Linda McAvan, ECDPM Great Insights magazine, Spring/Summer 2019 Special Edition (Volume 8, Issue 2 & 3).
Dear future Chair of the development committee,
The EU set an ambitious global agenda this parliamentary term, from signing the Sustainable Development Goals (SDGs) to getting agreement on financing for development in Addis Ababa, standing up for gender action and leading the charge to combat climate change in Paris. The challenge for the new European Parliament, which coincides with the crunch years for implementation of these policies, is to make sure that the EU and our global partners keep the promises we all signed up to.
We know the next mandate will not be without challenges. Yes, we had some successes, but the last five years also saw more and more attacks on multilateralism. From the Brexit referendum to the US withdrawing from the Paris Agreement under Trump, and the refusal of some countries to endorse the Global Compact on Migration, populist movements across the world are trying to take apart the multilateral system that underpins global policies like development.
Institutional renewal: Development policy
When the new European Parliament Committee on Development (DEVE) forms in July, there will be four immediate priorities. The first is confirming the new Commission. DEVE will be most involved in the hearings for the Development and Humanitarian Aid commissioners, but we should also be trying to influence the policy plans of others, in particular, the new High Representative for Foreign Policy, the Trade Commissioner and the Energy/Climate Change Commissioner, as their work has a direct bearing on development. MEPs should look for candidates who believe in multilateralism and commit to delivering the SDGs and Paris agenda. The second priority is to work closely with the Committee on Budgets (BUDG) to secure a good overall settlement for development policy in the seven-year EU budget. Key here will be to uphold increases in the budget and maintain the integration of the European Development Fund in the budget. The third priority is to open negotiations with the Council on the new Neighbourhood, Development and International Cooperation Instrument (NDICI). I hope DEVE will defend what was agreed by this Parliament, namely proper funding for development, limits on diverting aid into migration and security policy and putting the SDGs and pro-poor policies at the heart of the EU’s external policy. A final priority is to work hard with the women’s committee on the Gender Action Plan (GAP), improving the EU’s approach to deliver for women and girls, stopping “ticking boxes” exercises and pushing back against attacks on sexual and reproductive health rights by the Trump administration. Here I hope that the new DEVE will build on the work already done.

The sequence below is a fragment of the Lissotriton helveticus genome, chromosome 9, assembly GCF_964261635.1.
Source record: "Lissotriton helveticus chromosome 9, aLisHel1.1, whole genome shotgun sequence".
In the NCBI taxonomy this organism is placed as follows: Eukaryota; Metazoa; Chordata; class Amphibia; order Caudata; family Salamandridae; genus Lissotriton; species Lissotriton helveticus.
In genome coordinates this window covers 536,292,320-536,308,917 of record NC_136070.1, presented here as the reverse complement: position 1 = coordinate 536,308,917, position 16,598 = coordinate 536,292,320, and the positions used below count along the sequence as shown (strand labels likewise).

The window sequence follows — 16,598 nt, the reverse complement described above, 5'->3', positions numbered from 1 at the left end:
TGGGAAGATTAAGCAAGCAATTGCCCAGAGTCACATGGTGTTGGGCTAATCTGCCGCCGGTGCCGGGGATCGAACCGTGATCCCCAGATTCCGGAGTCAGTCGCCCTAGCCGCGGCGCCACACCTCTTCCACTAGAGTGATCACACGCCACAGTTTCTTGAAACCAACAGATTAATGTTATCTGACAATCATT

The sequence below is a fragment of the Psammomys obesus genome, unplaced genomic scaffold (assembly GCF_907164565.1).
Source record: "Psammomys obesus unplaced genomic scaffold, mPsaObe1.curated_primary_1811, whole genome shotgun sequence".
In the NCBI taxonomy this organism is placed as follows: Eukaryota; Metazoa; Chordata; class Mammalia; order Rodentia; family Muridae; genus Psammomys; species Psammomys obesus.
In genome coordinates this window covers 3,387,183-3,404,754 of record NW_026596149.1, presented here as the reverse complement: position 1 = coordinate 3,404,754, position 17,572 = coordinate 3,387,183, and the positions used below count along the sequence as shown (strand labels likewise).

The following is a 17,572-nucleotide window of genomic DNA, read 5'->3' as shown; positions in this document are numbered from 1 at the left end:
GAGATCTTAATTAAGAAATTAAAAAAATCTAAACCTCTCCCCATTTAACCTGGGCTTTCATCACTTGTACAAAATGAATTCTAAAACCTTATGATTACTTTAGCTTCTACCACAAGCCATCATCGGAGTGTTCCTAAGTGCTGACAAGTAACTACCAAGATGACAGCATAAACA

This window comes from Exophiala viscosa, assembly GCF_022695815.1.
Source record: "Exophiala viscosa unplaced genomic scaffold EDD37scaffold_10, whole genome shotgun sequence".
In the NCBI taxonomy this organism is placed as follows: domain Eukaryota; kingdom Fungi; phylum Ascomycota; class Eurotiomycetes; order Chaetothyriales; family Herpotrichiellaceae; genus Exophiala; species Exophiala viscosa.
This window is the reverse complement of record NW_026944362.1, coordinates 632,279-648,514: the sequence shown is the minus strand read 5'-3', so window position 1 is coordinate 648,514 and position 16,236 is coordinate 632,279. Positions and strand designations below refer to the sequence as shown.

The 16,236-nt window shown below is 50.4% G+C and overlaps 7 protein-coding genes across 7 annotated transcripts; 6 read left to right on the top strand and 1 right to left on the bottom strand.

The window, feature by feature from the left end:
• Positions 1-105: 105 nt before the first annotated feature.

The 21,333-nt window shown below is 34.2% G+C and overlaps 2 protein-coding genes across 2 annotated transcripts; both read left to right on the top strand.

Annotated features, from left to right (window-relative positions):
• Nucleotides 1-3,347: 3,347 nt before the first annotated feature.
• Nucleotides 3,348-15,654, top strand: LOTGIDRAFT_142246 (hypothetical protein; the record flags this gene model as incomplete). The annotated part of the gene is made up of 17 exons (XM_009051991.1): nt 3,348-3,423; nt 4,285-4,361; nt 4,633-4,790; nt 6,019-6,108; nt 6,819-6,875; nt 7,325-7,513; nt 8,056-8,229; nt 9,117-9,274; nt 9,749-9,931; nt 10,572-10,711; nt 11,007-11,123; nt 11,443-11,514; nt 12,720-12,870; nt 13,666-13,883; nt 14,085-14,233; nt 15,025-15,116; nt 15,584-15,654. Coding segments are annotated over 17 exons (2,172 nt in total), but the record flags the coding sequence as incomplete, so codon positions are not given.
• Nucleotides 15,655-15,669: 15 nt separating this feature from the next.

To achieve the SDGs by 2030, we need to see rapid advances in the next five years. The formation of the new committee in July will coincide with the meeting of the UN High-Level Political Forum on Sustainable Development (HLPF), where the EU will report on its progress towards the SDGs both inside and outside the Union. In September, DEVE and colleagues from other committees will be attending a second HLPF, where heads of state will report on overall progress on the SDGs. These two UN events give the EU the opportunity to show real leadership on the SDGs and to defend the concept of multilateralism. DEVE has worked hard to bring other European Parliament committees on board to push for the SDGs to be implemented universally. We have set out proposals for an annual ‘whole EP’ review system of the SDGs, to put pressure on the Council and the Commission to deliver, and I hope the new Parliament will support this approach. Last year the United States put the SDGs ‘under review’, so the EU needs to speak up loudly for the SDGs and global governance, and find allies among other countries to do the same.